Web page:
Vince McMahon’s XFL Files Bankruptcy, Hopes to Sell Assets


WWE Chairman Vince McMahon's reputation reportedly took a hit among those in the business community after the XFL filed for Chapter 11 bankruptcy this week.

The league will aim to use its bankruptcy to sell off assets, the most significant of which are the XFL brand, trademarks, and intellectual property like its slogan, "For the Love of Football", Pollack said.

As Wrestling Inc. reported earlier today, the XFL filed for Chapter 11 bankruptcy on Monday.

"The XFL quickly captured the hearts and imaginations of millions of people who love football", the league said in a statement. McMahon owns all the Class A shares in the league. It is possible someone could buy the league, but it seems more likely spring football is done for the foreseeable future after failures - for different reasons - of the Alliance of American Football and the XFL the past two springs.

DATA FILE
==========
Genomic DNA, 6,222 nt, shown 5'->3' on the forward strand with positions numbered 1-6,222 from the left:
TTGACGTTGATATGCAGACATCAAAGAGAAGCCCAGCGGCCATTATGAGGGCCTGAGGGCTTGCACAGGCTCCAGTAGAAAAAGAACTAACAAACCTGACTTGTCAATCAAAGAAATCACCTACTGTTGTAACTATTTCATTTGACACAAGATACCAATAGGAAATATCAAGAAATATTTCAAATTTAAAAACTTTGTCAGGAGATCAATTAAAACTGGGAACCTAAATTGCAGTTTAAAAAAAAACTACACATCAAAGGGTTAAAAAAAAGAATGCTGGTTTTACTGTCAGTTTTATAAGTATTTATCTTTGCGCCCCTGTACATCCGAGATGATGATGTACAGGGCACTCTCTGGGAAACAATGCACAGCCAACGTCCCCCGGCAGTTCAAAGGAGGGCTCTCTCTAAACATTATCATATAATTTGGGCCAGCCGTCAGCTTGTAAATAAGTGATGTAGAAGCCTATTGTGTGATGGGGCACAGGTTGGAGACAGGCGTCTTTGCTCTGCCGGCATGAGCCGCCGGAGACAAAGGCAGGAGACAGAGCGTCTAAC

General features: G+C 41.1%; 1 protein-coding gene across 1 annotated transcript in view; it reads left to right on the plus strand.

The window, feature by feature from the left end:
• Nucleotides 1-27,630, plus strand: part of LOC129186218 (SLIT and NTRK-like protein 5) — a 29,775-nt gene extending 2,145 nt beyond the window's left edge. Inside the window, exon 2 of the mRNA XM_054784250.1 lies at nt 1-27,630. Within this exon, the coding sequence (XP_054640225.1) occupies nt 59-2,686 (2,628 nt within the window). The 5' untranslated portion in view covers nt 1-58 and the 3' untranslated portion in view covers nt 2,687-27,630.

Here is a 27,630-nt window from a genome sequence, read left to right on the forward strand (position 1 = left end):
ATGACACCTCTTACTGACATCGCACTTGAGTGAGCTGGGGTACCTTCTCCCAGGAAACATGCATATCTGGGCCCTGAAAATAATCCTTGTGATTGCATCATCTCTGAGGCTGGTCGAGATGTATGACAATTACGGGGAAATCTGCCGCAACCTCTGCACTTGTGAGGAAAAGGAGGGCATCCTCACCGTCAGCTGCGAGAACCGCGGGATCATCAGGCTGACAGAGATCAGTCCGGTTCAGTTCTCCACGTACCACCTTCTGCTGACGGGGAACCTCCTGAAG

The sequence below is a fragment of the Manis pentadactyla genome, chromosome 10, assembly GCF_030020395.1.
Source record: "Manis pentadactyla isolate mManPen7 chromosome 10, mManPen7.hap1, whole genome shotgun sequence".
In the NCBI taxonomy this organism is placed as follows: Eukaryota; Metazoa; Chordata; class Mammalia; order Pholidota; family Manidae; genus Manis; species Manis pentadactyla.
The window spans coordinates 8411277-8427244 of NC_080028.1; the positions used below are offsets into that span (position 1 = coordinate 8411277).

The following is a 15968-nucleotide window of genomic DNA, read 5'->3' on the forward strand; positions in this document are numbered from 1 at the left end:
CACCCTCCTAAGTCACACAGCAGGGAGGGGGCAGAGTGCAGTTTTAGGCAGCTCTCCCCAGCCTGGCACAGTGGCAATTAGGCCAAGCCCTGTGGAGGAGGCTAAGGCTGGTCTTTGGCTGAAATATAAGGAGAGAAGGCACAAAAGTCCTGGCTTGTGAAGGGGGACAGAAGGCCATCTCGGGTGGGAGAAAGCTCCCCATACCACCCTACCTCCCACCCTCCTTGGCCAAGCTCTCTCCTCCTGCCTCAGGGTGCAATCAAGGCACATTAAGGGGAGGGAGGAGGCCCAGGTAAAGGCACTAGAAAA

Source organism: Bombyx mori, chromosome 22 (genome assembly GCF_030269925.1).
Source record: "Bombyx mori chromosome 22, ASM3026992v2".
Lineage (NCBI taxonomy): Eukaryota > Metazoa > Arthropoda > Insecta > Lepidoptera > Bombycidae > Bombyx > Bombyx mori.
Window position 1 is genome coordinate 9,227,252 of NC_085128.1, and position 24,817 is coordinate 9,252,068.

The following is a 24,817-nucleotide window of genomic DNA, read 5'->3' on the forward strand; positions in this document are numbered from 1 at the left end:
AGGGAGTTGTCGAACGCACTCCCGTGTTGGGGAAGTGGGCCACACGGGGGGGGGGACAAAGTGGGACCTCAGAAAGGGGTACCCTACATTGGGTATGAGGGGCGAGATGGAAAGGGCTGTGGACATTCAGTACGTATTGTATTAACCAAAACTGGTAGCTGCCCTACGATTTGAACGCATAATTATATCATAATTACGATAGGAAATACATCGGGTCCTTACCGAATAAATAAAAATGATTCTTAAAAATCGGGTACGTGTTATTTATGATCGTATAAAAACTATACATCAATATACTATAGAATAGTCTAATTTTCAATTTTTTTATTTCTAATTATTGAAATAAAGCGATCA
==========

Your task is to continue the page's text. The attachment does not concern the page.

The largest creditor listed in the filing is the St. Louis Sports Commission ($1.6 million) but seven of the eight head coaches rank among the top creditors. Among the listed creditors are head coaches Bob Stoops and Marc Trestman, who are owed $1 million and $737,000, respectively.

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Though the league was suspended in March, the league paid employees through the end of the regular season, plus any accrued vacation days.

A source close to the league revealed to The Hollywood Reporter that the league plans to maximize the value of its assets in order to pay creditors and has begun the process of seeking a buyer.

That came to a screeching halt last week when the XFL notified season ticket holders that they would be refunding deposits for 2021.

When he announced his intention to resurrect the XFL in January 2018-the league was first launched in 2001 but folded after its inaugural season-McMahon pledged back the investment with $500 million from his own pocket and repeatedly insisted WWE and the XFL were operated as completely separate entities.